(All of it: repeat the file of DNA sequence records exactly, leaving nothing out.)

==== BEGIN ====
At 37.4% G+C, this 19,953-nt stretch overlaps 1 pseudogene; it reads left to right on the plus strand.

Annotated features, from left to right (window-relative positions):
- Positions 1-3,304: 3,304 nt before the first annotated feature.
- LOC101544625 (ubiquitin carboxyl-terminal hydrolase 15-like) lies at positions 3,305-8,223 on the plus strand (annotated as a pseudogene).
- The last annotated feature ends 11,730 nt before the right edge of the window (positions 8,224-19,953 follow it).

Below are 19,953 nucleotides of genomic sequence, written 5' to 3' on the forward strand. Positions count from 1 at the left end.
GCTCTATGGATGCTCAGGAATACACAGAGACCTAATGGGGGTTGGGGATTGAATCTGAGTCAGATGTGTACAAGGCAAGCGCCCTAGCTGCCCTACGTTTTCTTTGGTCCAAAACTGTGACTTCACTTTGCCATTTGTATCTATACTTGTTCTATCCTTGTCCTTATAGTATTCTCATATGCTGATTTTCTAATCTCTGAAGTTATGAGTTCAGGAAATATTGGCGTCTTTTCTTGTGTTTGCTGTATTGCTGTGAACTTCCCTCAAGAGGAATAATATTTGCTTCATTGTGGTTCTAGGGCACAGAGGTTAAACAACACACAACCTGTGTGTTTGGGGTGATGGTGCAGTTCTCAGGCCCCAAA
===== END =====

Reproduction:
At 37.4% G+C, this 19,953-nt stretch overlaps 1 pseudogene; it reads left to right on the plus strand.

Annotated features, from left to right (window-relative positions):
- Positions 1-3,304: 3,304 nt before the first annotated feature.
- LOC101544625 (ubiquitin carboxyl-terminal hydrolase 15-like) lies at positions 3,305-8,223 on the plus strand (annotated as a pseudogene).
- The last annotated feature ends 11,730 nt before the right edge of the window (positions 8,224-19,953 follow it).

Below are 19,953 nucleotides of genomic sequence, written 5' to 3' on the forward strand. Positions count from 1 at the left end.
GCTCTATGGATGCTCAGGAATACACAGAGACCTAATGGGGGTTGGGGATTGAATCTGAGTCAGATGTGTACAAGGCAAGCGCCCTAGCTGCCCTACGTTTTCTTTGGTCCAAAACTGTGACTTCACTTTGCCATTTGTATCTATACTTGTTCTATCCTTGTCCTTATAGTATTCTCATATGCTGATTTTCTAATCTCTGAAGTTATGAGTTCAGGAAATATTGGCGTCTTTTCTTGTGTTTGCTGTATTGCTGTGAACTTCCCTCAAGAGGAATAATATTTGCTTCATTGTGGTTCTAGGGCACAGAGGTTAAACAACACACAACCTGTGTGTTTGGGGTGATGGTGCAGTTCTCAGGCCCCAAA